Do I think Casey should have struck back? I think he did what he had to to keep himself safe in a situation in which no one else was going to ensure his immediate safety.

    Do I think there was another alternative? No. I also think, however, that simply suspending both boys for fighting was the wrong course of action on the part of school officials.

    I think one of the most significant problems is that children are taught that it’s acceptable to violate another person as a means of getting their needs met. I think there is a whole lot that needs to be done in addressing this issue beginning in the family and continued through the schools via life-skills classes. I think in a school in which this kind of violence is an everyday occurrence, peace officers, teachers, administrators, or aides needing to be present at all times.

    I know that for some students, those 8 hours at school are the only safe 8 hours they experience in the course of a day. Schools need to be safe and much more needs to be done at all levels of society to rectify the situation.

    Boiling down complex social issues to a single verse in the Bible, while not taking the time to recognize the culture importance of that verse, and how the situation in which you are attempting to apply it is vastly different, is irresponsible, and in its own way encourages the ongoing problem of violence.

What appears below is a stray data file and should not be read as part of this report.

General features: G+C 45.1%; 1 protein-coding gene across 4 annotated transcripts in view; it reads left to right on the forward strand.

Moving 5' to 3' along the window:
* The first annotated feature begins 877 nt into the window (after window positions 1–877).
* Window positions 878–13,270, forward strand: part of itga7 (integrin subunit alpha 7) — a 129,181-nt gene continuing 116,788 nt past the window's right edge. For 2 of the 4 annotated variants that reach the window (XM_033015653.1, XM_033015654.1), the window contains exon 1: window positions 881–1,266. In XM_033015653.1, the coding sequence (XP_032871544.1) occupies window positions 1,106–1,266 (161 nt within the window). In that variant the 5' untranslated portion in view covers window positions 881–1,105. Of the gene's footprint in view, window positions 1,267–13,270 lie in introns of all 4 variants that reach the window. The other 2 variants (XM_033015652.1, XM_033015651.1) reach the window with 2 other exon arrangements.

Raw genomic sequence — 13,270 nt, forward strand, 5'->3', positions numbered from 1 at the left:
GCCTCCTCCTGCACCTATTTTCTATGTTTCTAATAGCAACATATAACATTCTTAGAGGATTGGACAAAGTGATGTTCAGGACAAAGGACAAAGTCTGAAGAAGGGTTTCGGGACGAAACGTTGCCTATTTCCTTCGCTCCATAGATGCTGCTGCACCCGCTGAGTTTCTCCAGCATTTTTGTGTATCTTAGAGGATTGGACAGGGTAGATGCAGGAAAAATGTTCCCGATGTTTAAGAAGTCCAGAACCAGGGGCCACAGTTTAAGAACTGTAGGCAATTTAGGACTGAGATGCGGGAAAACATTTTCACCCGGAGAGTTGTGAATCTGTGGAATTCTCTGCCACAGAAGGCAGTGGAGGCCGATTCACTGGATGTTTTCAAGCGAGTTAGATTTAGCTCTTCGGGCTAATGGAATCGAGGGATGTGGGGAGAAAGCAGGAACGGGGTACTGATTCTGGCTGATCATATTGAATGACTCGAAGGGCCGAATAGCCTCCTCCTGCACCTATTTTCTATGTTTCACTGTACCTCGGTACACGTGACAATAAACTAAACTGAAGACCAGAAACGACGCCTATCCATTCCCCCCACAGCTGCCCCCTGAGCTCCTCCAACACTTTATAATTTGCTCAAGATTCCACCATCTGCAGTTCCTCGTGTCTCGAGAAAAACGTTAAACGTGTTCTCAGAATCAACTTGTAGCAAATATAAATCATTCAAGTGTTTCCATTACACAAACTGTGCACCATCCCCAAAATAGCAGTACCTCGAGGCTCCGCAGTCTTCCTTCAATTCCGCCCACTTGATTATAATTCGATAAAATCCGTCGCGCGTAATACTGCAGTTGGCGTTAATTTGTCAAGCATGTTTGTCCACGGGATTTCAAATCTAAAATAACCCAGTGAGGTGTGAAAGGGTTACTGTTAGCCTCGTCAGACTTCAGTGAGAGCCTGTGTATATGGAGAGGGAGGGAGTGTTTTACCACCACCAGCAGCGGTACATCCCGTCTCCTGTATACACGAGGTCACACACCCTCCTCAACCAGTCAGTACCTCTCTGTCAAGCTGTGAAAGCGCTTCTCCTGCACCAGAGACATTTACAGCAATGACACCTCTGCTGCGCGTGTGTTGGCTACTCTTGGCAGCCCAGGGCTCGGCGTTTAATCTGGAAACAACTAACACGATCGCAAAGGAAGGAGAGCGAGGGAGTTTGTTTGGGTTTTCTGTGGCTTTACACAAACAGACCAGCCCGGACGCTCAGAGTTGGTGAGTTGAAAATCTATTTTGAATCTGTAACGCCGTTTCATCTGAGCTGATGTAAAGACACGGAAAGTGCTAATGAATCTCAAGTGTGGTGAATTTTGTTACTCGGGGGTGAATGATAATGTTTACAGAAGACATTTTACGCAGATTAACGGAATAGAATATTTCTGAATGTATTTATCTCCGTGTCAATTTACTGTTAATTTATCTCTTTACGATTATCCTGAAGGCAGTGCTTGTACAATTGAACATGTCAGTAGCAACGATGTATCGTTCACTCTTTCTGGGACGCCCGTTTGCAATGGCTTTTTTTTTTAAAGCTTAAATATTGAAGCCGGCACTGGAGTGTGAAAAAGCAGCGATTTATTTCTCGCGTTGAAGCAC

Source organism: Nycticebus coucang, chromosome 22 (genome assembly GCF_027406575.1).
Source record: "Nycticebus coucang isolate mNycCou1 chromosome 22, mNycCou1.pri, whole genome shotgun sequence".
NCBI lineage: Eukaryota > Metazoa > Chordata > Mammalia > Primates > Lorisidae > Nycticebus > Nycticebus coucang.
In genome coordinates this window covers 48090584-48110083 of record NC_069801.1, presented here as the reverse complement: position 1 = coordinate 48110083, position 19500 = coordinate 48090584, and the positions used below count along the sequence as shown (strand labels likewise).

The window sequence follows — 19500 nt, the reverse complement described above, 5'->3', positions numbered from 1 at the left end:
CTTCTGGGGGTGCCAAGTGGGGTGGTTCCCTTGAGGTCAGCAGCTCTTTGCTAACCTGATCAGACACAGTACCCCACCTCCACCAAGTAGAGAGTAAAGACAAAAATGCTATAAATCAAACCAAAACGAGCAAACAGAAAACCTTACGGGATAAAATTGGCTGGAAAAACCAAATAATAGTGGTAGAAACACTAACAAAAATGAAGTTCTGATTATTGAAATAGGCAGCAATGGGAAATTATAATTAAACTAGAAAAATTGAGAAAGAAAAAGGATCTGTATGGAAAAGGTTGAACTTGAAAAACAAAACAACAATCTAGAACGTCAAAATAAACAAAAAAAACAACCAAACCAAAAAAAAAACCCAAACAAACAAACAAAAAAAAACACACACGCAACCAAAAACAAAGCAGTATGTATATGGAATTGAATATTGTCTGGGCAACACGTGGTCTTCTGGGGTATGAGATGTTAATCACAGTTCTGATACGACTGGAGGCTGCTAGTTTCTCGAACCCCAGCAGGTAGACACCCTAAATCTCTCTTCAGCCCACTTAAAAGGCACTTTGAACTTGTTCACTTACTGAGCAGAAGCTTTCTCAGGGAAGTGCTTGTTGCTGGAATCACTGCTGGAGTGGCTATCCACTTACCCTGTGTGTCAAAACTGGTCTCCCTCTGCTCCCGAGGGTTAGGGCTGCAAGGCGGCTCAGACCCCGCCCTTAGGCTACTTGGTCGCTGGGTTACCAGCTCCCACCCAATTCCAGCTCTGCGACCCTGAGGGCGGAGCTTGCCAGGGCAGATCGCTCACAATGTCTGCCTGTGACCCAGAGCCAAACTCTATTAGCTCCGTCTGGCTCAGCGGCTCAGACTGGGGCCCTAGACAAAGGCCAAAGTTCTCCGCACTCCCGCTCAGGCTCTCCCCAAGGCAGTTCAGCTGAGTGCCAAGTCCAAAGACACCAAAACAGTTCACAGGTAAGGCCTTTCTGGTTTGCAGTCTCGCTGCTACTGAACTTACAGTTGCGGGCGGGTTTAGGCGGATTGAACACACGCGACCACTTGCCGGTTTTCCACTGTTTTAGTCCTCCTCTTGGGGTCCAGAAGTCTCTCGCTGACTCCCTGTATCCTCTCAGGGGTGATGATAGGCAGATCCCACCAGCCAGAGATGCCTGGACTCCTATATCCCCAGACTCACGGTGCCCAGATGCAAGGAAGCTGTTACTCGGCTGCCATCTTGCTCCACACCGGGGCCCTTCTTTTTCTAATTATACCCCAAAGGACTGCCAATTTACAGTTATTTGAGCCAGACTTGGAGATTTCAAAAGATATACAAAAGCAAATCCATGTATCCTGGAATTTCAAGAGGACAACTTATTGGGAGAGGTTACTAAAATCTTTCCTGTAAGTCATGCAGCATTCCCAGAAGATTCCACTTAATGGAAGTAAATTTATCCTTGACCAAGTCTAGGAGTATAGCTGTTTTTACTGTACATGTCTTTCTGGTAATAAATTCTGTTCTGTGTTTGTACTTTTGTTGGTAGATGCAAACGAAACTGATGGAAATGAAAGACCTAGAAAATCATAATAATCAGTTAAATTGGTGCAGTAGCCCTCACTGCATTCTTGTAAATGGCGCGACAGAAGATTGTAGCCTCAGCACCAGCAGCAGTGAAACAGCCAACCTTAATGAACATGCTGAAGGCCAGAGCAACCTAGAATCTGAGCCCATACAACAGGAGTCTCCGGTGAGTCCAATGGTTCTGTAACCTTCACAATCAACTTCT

Now, I’m a bigger fan of Jesus than I am of Edmund Burke, but I then widely attributed quote (which is really a mutilation of something he wrote) says it best:

    The only thing necessary for evil to flourish is for good men to do nothing.



    March 21, 2011 at 7:04 am

    • Thanks for your honest opinion. I really respect your perspective, and honestly I don’t disagree with it. That part of me that was bullied as a kid, absolutely agrees 100%.

      But there is another part of me that wonders… Hence the invitation to discussion.

      I hope the post didn’t seem to you like me saying “These two kids are equally bad and here’s why”. I was really trying to say “I can see two sides here, what do you think?”

      Knowing you a little, I’d expect that you can see the other side as well. Before you researched it,before you found out about the school, when you first watched it, did you not cringe a little?

      Defend yourself sure… But was a full aerial body-slam necessary?


      March 21, 2011 at 7:18 am

  2. I guess I’m at a bit of a disadvantage, as I’d read about this when it first happened, and this morning is the first time I’ve seen the video.

    Yes, I did cringe, a lot, when I saw the video. I can’t bear to watch it again. And I do see the other side of the story–the side that says, responding to violence with violence is never okay.

    However, I feel this is way too complex an issue to cover in a single blog post. So, I like that you’ve invited discussion. And I do not want my response to be so loud as to drown out others.


    March 21, 2011 at 9:42 am

  3. Fair enough, but for what it’s worth, I think you’ve done an admirable job of opening up the discussion so other people won’t feel unable too.

    Now if the other 47 people who read this article would chime in we’d have something! (you know who you are)


    March 21, 2011 at 4:05 pm